Improving management and supervision for Health Surveillance Assistants in Malawi
Author: VSO Malawi
The health workforce crisis with inadequate trained doctors and nurses in Malawi has resulted in additional work pressure on Health Surveillance Assistants. In a nutshell, they confront the dilemma of leaving a patient untreated or performing duties they have never been taught how to do, and consequently feel the need for greater management and supervision support.
Over 10,000 Health Surveillance Assistants (HSAs) are deployed in rural areas of Malawi. Originally trained to work as environmental health monitors, data collectors and researchers, increasingly the duties of nurses are being imparted to these under-recognized but important health workers. To address this problem, VSO (and Malawi Health Equity Network (MHEN) are implementing a programme to empower and motivate the HSAs.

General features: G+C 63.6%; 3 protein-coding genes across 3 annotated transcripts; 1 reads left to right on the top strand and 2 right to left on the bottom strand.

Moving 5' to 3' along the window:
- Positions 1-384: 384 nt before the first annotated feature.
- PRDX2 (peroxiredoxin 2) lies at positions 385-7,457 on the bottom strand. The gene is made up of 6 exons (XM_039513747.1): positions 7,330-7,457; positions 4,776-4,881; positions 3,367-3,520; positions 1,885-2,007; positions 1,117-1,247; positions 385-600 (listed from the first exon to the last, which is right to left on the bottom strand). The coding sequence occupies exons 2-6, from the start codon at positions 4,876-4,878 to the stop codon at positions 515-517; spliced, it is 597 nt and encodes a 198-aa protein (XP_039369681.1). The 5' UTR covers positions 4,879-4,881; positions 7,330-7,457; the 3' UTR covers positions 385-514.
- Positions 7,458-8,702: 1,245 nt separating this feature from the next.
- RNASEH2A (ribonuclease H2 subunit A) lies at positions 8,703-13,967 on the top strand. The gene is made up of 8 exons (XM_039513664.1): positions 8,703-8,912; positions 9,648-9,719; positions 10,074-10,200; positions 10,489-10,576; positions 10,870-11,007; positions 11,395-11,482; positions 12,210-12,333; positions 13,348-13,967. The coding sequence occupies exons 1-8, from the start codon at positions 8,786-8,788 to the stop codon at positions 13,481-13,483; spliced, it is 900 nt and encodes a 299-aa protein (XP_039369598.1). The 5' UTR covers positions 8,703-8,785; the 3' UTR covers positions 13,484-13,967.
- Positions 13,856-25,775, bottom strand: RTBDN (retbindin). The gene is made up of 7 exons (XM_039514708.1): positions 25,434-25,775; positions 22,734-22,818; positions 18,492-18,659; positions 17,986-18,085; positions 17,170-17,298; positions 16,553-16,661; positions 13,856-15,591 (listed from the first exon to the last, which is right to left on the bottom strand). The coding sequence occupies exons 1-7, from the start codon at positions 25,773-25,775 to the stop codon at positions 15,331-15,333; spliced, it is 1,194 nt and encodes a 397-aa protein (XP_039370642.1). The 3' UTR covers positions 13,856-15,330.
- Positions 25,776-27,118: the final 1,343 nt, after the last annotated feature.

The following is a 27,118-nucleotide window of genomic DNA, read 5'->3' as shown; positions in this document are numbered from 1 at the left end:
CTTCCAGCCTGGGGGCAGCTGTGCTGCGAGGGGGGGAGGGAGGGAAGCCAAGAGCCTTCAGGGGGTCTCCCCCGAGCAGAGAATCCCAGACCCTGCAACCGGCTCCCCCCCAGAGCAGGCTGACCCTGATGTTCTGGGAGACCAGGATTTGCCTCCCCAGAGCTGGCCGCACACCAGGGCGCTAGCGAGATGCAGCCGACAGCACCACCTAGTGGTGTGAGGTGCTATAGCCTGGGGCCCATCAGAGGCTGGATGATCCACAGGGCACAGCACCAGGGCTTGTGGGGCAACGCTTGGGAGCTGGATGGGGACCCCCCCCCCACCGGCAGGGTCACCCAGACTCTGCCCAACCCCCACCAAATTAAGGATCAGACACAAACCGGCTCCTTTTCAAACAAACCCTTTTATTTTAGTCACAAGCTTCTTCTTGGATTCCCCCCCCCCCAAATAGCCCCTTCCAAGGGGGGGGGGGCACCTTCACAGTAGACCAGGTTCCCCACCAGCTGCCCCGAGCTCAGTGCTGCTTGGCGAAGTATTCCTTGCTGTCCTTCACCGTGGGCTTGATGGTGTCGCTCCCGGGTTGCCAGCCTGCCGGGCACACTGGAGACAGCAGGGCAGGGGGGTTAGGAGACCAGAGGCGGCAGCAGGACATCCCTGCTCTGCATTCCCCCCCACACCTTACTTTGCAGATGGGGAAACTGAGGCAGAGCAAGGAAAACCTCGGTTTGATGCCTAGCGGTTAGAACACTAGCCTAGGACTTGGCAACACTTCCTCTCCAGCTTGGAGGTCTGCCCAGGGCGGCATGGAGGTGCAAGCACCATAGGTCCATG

Interviews and assessments of both staff and management were conducted to understand the management and supervision needs of the HSAs. These findings contributed to the development of supportive supervision toolkits that would enable managers to conduct their roles more effectively. They may also influence new supervision structures as the tools are implemented, monitored and evaluated. This was combined with the introduction of performance monitoring. This helps identify training needs at all levels and therefore feeds into the districts training and development plans.
This project is in its infancy, yet already the HSAs are reporting their satisfaction with an opportunity to discuss their concerns and receive feedback on the observations and comments they make. The project implementers now have better understanding on the difficulties the HSAs face in their jobs and how under-trained they were for the tasks they were conducting.
The pilot will continue until January 2011, at which point it is expected to be rolled out to new districts within Malawi. It has received great support and commendation from the Government of Malawi and it is believed that in time this approach to HRH management and supervision will be introduced nationally.